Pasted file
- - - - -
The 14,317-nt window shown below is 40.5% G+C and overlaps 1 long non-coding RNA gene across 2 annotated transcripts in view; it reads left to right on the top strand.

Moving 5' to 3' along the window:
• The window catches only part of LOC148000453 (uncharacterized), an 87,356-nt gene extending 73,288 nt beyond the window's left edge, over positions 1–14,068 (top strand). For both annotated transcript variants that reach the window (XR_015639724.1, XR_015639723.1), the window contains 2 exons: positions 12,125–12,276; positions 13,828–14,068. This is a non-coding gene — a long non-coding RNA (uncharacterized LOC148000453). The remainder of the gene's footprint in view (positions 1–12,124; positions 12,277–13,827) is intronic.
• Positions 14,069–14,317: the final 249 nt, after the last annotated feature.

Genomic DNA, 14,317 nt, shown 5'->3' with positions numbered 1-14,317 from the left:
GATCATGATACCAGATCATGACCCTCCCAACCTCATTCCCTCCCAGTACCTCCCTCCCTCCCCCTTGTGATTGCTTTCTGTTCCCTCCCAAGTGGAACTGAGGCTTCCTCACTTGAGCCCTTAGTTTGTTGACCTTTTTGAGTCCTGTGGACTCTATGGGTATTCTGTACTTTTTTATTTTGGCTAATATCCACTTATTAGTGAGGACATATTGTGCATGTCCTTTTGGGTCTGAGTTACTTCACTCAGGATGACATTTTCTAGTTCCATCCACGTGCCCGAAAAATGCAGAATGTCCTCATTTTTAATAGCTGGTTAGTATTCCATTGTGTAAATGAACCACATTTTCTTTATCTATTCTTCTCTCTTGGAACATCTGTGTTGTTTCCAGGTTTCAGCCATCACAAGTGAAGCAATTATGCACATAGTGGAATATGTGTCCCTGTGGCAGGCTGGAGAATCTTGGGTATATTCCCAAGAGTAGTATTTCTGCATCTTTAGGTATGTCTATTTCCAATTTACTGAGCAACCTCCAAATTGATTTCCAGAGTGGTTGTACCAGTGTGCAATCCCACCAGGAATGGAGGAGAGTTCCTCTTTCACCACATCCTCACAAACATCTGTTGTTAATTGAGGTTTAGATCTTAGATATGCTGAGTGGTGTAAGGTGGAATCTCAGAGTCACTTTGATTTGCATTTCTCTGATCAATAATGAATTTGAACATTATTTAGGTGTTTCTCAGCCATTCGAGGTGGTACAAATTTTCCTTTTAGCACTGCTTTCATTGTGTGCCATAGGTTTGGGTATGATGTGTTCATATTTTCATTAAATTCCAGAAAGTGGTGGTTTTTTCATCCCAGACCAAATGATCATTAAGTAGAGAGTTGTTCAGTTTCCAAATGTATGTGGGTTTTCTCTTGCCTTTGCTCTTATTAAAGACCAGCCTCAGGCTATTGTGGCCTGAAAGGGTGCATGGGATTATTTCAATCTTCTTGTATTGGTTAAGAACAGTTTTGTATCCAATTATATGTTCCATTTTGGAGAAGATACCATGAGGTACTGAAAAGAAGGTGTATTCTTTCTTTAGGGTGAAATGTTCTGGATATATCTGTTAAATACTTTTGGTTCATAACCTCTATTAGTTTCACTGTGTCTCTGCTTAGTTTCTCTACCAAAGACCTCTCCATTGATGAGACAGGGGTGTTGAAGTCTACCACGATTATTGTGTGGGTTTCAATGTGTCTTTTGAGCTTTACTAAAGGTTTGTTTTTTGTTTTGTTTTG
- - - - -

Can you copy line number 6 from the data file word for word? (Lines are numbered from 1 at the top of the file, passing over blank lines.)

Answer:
GATCATGATACCAGATCATGACCCTCCCAACCTCATTCCCTCCCAGTACCTCCCTCCCTCCCCCTTGTGATTGCTTTCTGTTCCCTCCCAAGTGGAACTGAGGCTTCCTCACTTGAGCCCTTAGTTTGTTGACCTTTTTGAGTCCTGTGGACTCTATGGGTATTCTGTACTTTTTTATTTTGGCTAATATCCACTTATTAGTGAGGACATATTGTGCATGTCCTTTTGGGTCTGAGTTACTTCACTCAGGATGACATTTTCTAGTTCCATCCACGTGCCCGAAAAATGCAGAATGTCCTCATTTTTAATAGCTGGTTAGTATTCCATTGTGTAAATGAACCACATTTTCTTTATCTATTCTTCTCTCTTGGAACATCTGTGTTGTTTCCAGGTTTCAGCCATCACAAGTGAAGCAATTATGCACATAGTGGAATATGTGTCCCTGTGGCAGGCTGGAGAATCTTGGGTATATTCCCAAGAGTAGTATTTCTGCATCTTTAGGTATGTCTATTTCCAATTTACTGAGCAACCTCCAAATTGATTTCCAGAGTGGTTGTACCAGTGTGCAATCCCACCAGGAATGGAGGAGAGTTCCTCTTTCACCACATCCTCACAAACATCTGTTGTTAATTGAGGTTTAGATCTTAGATATGCTGAGTGGTGTAAGGTGGAATCTCAGAGTCACTTTGATTTGCATTTCTCTGATCAATAATGAATTTGAACATTATTTAGGTGTTTCTCAGCCATTCGAGGTGGTACAAATTTTCCTTTTAGCACTGCTTTCATTGTGTGCCATAGGTTTGGGTATGATGTGTTCATATTTTCATTAAATTCCAGAAAGTGGTGGTTTTTTCATCCCAGACCAAATGATCATTAAGTAGAGAGTTGTTCAGTTTCCAAATGTATGTGGGTTTTCTCTTGCCTTTGCTCTTATTAAAGACCAGCCTCAGGCTATTGTGGCCTGAAAGGGTGCATGGGATTATTTCAATCTTCTTGTATTGGTTAAGAACAGTTTTGTATCCAATTATATGTTCCATTTTGGAGAAGATACCATGAGGTACTGAAAAGAAGGTGTATTCTTTCTTTAGGGTGAAATGTTCTGGATATATCTGTTAAATACTTTTGGTTCATAACCTCTATTAGTTTCACTGTGTCTCTGCTTAGTTTCTCTACCAAAGACCTCTCCATTGATGAGACAGGGGTGTTGAAGTCTACCACGATTATTGTGTGGGTTTCAATGTGTCTTTTGAGCTTTACTAAAGGTTTGTTTTTTGTTTTGTTTTG